SO there is a universal speed limit -- unless of course, the universe itself 'is moving' ... like an ant marching across a moving freight train.  Won't the ant be surprised, once it finally reaches its destination ...



            Alcubierre warp drive -- from Wikimedia Commons


If we (or our progeny) are to ever explore the galaxy, ultimately the FTL limit has to be broken -- 'warped' into another form of conveyance, one not bound by space-time relativity.


NASA working on faster-than-light space travel, says warp drives are ‘plausible’

by Ed Oswald, ExtremeTech.com --Sept 19, 2012

[...]
Alcubierre’s design called for an American football-shaped spacecraft with a flat ring attached to the ship. Space time would warp around it, accelerating the ship to as fast as 10 times the speed of light without the ship itself ever breaking the speed of light. This would make trips to local stars a relatively quick jaunt: a trip to Alpha Centauri — some four light years away from Earth — would take just shy of five months.

Up until now, the biggest problem was that the Alcubierre warp drive required prohibitive amounts of energy to power it. That may no longer be true, say NASA researchers.

Dr. Harold “Sonny” White, of NASA’s Johnson Space Center, was able to significantly reduce the amount of energy required by altering the shape of the ring around the ship from flat to more of a rounded donut. Instead of requiring a ball of antimatter the size of Jupiter to power the theoretical warp drive, only 500 kilograms are now required, or a ball about the size of the Voyager spacecraft. White says that if the intensity of the warp bubble is oscillated, the amount of energy is reduced even more.

"Only 500 kilograms" -- hey that weighs far less than my car!

"Crank up those Di-Lithium crystals, Scotty."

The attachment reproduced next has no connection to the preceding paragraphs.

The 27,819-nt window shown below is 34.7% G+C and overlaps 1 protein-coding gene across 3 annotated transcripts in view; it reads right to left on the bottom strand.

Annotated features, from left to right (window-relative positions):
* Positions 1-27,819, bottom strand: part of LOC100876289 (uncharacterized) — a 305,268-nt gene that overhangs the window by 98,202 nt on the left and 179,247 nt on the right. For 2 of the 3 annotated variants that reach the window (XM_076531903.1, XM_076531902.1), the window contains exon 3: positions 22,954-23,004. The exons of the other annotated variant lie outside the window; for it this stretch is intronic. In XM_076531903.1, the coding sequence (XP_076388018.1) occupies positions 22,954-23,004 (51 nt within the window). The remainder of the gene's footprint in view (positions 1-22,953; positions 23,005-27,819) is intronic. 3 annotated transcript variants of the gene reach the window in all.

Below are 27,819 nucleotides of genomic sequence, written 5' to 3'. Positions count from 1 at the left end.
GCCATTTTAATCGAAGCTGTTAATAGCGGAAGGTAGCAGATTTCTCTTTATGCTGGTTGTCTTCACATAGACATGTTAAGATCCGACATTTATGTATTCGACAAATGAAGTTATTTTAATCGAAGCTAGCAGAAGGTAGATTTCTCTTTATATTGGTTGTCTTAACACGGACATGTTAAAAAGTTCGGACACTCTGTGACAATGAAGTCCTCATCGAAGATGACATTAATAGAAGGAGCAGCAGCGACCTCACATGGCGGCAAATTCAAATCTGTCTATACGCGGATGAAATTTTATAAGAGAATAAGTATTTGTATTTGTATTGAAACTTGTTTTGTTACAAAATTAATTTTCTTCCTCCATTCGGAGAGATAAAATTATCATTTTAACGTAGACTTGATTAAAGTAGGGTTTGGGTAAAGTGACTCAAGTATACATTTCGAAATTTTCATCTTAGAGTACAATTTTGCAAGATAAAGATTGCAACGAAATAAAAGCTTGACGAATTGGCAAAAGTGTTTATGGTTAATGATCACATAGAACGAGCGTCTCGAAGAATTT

Faster Than the Speed of Light?

by Danny Hakim, nytimes.com -- July 22, 2013

[...]
The team is trying to determine whether faster-than-light travel — warp drive — might someday be possible.

Warp drive. Like on “Star Trek.”

“Space has been expanding since the Big Bang 13.7 billion years ago,” said Dr. White, 43, who runs the research project. “And we know that when you look at some of the cosmology models, there were early periods of the universe where there was explosive inflation, where two points would’ve went receding away from each other at very rapid speeds.”

Nature can do it,” he said. “So the question is, can we do it?
[...]


What one universal force can do, another universal force may one day do, too ...


The FTL drive uses space time to move space time, not accelerate itself. Like in the Star Trek movie from 2009:
Scotty: "It never occurred to me that space was the thing that was moving!"
Probably, never occurred to Einstein either, given the wire-framework with which he framed Space-Time, in his ever-bending cosmos equations, either ... (?)


        From Wikimedia Commons


There are more things in heaven and earth, Horatio,
Than are dreamt of in your philosophy.
-- Hamlet (1.5.166-7) -- Shakespeare